Water pollution due to recreational boating activities has equally been reported. According to estimates by Ocean Conservancy, for instance, an estimated 70,000 tons of wastewater are produced per year from cruise ships in the Caribbean, which affects the natural habitat of marine life.

Sometimes, land degradation can also happen in the form of soil erosion due to the creation of nature trails, the cutting of bushes, and obtaining wood fuel to facilitate hiking and camping activities.

Tourism is also highly associated with noise pollution during festive seasons and events, particularly due to high noise levels from cars, buses, airplanes, and recreational vehicles.

This noise causes distress to wildlife and even alters wildlife’s natural activity patterns. And since tourism accounts for more than 60% of all air travel, it is equally responsible for a significant share of air pollution through travel air emissions.

7. Depletion of Natural Resources and Putting a Strain on The Locally Existing Ones

When the number of tourists visiting an area over time surpasses the level to which the area can sustain, it subsequently leads to an overuse of the available local resources, causing a strain on the environment.

In most cases, tourism puts a strain on the already scarce local natural resources owing to over-consumption.

Food, fresh water, and power usage in hotels and resorts increase to a high capacity when tourist numbers increase, which also affects the access of local dwellers to such services or resources.

And on instances where marine tourists taking part in recreational fishing are not properly controlled, the outcome is the endangerment of some of the aquatic species – causing an imbalance in aquatic ecological functions.

Erosion of Social and Cultural Norms Aimed at Preserving Local and Environmental Heritages

8. Erosion of Social and Cultural Norms Aimed at Preserving Local and Environmental Heritages

International tourists come with diverse social-cultural behaviors that are often quite distinct from the usual ways of local dwellers. Tourism involves intermingling and exposure to new experiences, new practices, a dynamic way of living, new traditions, and new historical backgrounds for the locals.

As such, in some places, this has influenced people to abandon their traditional practices, beliefs, norms, religion, and values for the newly acquired practices, eroding their ways of life.

For instance, practices like traditional medicine, the consumption and protection of indigenous foods, wildlife, and areas considered sacred have been affected.

These practices, rooted in cultural and environmental conservation, face challenges as they give way to more modern influences. The delicate balance between cultural preservation and the impacts of tourism poses a significant challenge for many communities.

In tourist destinations such as Australia, Brazil, certain African countries, and China, many indigenous communities, like the Aboriginals, strive to uphold a harmonious balance between nature and human activities. Their traditional ways of life and beliefs emphasize the importance of avoiding harm to nature, thereby contributing to the conservation of biodiversity and natural ecosystems.

Their beliefs and values are that nature is life and that it provides them a direct link with their ancestors. With the introduction and influence of new or outside cultures, however, it may erode such practices, ultimately leading to the degradation of natural ecosystems.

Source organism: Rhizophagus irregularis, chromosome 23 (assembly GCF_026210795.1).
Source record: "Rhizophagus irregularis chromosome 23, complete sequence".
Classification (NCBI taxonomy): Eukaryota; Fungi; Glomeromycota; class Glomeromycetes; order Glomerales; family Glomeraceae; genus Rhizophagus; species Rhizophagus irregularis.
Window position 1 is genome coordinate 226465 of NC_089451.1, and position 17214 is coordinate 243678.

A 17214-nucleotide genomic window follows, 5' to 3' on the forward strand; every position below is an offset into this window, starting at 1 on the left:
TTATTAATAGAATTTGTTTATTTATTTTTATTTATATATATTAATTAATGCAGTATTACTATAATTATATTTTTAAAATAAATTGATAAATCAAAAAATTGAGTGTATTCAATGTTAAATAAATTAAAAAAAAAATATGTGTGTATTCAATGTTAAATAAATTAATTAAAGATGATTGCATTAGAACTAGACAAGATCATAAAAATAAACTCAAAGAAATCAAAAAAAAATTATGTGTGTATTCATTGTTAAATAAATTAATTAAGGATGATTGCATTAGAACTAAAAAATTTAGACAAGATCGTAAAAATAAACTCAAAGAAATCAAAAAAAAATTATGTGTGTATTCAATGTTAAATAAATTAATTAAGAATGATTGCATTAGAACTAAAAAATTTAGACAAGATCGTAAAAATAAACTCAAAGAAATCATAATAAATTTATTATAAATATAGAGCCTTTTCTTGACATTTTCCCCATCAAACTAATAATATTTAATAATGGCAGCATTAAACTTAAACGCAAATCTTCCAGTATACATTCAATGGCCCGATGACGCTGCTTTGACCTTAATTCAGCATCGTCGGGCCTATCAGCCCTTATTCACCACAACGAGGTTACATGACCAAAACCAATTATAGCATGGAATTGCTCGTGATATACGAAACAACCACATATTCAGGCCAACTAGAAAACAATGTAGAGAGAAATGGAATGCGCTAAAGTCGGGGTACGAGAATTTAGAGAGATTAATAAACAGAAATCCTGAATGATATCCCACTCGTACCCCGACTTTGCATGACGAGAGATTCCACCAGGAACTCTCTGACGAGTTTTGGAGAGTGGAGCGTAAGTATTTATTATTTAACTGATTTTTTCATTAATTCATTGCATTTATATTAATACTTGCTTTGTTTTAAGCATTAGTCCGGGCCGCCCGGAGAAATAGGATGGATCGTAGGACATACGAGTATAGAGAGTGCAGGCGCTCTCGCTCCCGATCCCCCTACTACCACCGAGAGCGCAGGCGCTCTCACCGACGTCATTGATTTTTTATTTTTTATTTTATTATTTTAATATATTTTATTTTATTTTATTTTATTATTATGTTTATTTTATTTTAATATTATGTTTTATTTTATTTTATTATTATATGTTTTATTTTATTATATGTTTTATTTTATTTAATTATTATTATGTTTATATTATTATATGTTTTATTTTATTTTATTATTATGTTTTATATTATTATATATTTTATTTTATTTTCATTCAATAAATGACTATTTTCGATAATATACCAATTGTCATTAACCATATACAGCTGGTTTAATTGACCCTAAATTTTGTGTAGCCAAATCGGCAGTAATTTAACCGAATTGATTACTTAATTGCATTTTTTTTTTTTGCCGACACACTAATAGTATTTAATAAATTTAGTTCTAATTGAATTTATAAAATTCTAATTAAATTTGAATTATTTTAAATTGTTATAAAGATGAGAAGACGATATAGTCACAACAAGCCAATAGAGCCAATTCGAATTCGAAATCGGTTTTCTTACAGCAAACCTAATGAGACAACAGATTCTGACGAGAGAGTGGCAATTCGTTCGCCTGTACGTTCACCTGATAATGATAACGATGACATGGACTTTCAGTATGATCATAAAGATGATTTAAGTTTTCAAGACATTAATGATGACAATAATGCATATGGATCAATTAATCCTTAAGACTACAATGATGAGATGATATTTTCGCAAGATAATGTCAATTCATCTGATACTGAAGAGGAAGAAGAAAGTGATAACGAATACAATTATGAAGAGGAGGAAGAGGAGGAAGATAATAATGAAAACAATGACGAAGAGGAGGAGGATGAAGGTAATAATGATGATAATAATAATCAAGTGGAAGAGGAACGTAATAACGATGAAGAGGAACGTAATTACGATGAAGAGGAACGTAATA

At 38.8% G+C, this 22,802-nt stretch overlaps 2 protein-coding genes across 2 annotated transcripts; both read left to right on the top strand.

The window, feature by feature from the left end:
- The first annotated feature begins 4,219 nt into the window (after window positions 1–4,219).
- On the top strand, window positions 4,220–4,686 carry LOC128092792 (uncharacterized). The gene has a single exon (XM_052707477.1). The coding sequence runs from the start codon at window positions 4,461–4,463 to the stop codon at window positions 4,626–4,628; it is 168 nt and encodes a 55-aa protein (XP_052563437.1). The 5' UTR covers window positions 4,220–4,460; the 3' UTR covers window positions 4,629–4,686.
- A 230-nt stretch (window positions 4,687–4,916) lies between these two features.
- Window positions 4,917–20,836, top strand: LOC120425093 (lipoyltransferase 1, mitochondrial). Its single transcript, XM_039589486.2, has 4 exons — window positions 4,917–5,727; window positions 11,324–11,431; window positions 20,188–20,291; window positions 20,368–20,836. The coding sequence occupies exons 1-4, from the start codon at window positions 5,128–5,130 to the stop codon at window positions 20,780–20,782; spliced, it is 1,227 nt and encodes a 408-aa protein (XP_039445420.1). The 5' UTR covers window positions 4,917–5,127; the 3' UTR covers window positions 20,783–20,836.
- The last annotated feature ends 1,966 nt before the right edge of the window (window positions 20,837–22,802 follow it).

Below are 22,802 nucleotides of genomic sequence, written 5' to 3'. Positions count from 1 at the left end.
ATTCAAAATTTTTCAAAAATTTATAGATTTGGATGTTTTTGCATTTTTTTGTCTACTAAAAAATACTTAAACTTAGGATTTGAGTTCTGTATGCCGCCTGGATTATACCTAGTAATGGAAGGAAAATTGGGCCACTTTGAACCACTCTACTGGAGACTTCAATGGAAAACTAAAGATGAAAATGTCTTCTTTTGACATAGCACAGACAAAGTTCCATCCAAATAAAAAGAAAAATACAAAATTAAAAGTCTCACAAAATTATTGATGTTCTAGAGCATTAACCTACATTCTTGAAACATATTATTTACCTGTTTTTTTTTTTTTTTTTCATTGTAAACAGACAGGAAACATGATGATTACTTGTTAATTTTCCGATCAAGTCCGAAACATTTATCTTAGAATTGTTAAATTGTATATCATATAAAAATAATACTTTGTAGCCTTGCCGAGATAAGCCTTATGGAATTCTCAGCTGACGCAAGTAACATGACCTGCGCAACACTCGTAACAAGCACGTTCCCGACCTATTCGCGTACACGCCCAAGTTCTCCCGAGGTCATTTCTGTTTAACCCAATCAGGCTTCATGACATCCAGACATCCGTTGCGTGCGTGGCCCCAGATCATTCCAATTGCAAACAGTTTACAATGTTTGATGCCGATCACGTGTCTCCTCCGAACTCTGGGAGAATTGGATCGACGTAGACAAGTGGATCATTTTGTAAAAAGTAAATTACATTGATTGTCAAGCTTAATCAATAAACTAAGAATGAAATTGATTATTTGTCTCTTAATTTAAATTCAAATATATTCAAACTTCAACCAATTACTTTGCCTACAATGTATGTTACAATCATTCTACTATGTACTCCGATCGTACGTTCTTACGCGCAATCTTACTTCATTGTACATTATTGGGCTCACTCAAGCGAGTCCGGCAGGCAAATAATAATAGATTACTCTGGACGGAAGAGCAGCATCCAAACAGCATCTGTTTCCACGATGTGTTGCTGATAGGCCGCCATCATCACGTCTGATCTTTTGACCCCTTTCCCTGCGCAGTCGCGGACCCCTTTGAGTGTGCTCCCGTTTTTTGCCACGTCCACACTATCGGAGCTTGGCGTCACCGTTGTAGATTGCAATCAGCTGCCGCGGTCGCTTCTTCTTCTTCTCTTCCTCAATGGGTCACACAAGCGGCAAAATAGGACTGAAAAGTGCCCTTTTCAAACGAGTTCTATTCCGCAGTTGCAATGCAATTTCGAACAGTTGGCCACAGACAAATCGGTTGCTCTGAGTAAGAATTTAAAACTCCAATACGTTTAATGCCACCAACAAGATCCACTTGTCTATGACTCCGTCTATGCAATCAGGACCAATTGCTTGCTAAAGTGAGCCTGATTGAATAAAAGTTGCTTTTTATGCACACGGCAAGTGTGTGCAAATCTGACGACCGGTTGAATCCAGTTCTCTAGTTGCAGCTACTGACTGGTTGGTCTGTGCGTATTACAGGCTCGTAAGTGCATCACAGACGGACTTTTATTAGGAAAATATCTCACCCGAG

9. A Contributor to Global Warming and Climate Change

Tourism is a key contributor to greenhouse gases emitted in the atmosphere, which have been scientifically proven to be the main reason for the increasing global temperatures and changing climates. This is simply because tourism entails the movement of people from their areas of residence to new destinations.

Environmental specialists attribute the ever-rising global temperatures to increased greenhouse emissions that trap the sun’s rays. One of the leading greenhouse gasses is carbon dioxide, mainly released into the atmosphere due to the combustion of natural gases and fossil fuels in the generation of electricity, in industries, and in the powering of automobiles.

Tourism accounts for over 55% of traffic movement globally, and for this reason, it contributes to an estimated 3% of total carbon dioxide emissions. As the number of tourists grows over the years, the level of emissions will rise, and climate change is also expected to worsen.


To sum up, environmental sustainability is an issue of utmost concern even when promoting tourism. From the discussions herein, it is correct to conclude that regarding the environment, tourism has advantages and probable threats that ought to be examined.

This calls for practicing healthier and more sustainable tourism practices, especially eco-tourism. It desperately requires everyone’s involvement and initiative to conserve and protect the environment when traveling or in a foreign land, as it has been proven that it is possible to ensure a mutually beneficial co-existence between tourism and the surrounding ecosystems and natural resources.

Efficient management and proper planning with the aid of strict legislation and proper interpretation are also key to creating ecological awareness for both the local and visiting tourists.


Environmental Impact of Tourism

Reducing Impact of Tourism by WWF

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About Rinkesh

A true environmentalist by heart ❤️. Founded Conserve Energy Future with the sole motto of providing helpful information related to our rapidly depleting environment. Unless you strongly believe in Elon Musk‘s idea of making Mars as another habitable planet, do remember that there really is no 'Planet B' in this whole universe.